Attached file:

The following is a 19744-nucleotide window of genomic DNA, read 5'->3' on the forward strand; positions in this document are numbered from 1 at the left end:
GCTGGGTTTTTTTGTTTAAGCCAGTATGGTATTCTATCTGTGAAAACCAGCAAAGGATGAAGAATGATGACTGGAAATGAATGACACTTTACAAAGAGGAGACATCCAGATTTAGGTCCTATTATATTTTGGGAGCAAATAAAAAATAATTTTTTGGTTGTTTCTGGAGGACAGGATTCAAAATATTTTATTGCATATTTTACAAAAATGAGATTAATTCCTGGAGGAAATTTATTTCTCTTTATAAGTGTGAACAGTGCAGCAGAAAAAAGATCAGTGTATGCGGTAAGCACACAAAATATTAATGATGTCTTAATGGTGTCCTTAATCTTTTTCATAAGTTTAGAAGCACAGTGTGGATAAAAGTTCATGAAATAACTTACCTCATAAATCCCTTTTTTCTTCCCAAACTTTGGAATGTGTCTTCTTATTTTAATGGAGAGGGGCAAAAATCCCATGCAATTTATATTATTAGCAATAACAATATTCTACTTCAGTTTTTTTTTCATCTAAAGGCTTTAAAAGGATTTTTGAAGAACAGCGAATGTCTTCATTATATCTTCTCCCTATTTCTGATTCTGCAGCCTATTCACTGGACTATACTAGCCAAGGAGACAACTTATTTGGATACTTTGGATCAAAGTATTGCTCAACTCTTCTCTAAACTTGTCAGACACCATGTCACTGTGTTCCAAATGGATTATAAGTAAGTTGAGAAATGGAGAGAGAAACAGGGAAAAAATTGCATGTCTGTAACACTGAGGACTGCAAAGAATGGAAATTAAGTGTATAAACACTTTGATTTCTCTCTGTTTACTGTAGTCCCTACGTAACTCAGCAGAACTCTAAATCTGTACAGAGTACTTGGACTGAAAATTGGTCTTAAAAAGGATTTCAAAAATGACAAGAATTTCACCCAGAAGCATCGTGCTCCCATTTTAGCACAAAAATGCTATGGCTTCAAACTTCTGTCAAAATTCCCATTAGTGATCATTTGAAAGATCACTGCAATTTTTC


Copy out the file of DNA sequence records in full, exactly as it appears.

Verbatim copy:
The following is a 19744-nucleotide window of genomic DNA, read 5'->3' on the forward strand; positions in this document are numbered from 1 at the left end:
GCTGGGTTTTTTTGTTTAAGCCAGTATGGTATTCTATCTGTGAAAACCAGCAAAGGATGAAGAATGATGACTGGAAATGAATGACACTTTACAAAGAGGAGACATCCAGATTTAGGTCCTATTATATTTTGGGAGCAAATAAAAAATAATTTTTTGGTTGTTTCTGGAGGACAGGATTCAAAATATTTTATTGCATATTTTACAAAAATGAGATTAATTCCTGGAGGAAATTTATTTCTCTTTATAAGTGTGAACAGTGCAGCAGAAAAAAGATCAGTGTATGCGGTAAGCACACAAAATATTAATGATGTCTTAATGGTGTCCTTAATCTTTTTCATAAGTTTAGAAGCACAGTGTGGATAAAAGTTCATGAAATAACTTACCTCATAAATCCCTTTTTTCTTCCCAAACTTTGGAATGTGTCTTCTTATTTTAATGGAGAGGGGCAAAAATCCCATGCAATTTATATTATTAGCAATAACAATATTCTACTTCAGTTTTTTTTTCATCTAAAGGCTTTAAAAGGATTTTTGAAGAACAGCGAATGTCTTCATTATATCTTCTCCCTATTTCTGATTCTGCAGCCTATTCACTGGACTATACTAGCCAAGGAGACAACTTATTTGGATACTTTGGATCAAAGTATTGCTCAACTCTTCTCTAAACTTGTCAGACACCATGTCACTGTGTTCCAAATGGATTATAAGTAAGTTGAGAAATGGAGAGAGAAACAGGGAAAAAATTGCATGTCTGTAACACTGAGGACTGCAAAGAATGGAAATTAAGTGTATAAACACTTTGATTTCTCTCTGTTTACTGTAGTCCCTACGTAACTCAGCAGAACTCTAAATCTGTACAGAGTACTTGGACTGAAAATTGGTCTTAAAAAGGATTTCAAAAATGACAAGAATTTCACCCAGAAGCATCGTGCTCCCATTTTAGCACAAAAATGCTATGGCTTCAAACTTCTGTCAAAATTCCCATTAGTGATCATTTGAAAGATCACTGCAATTTTTC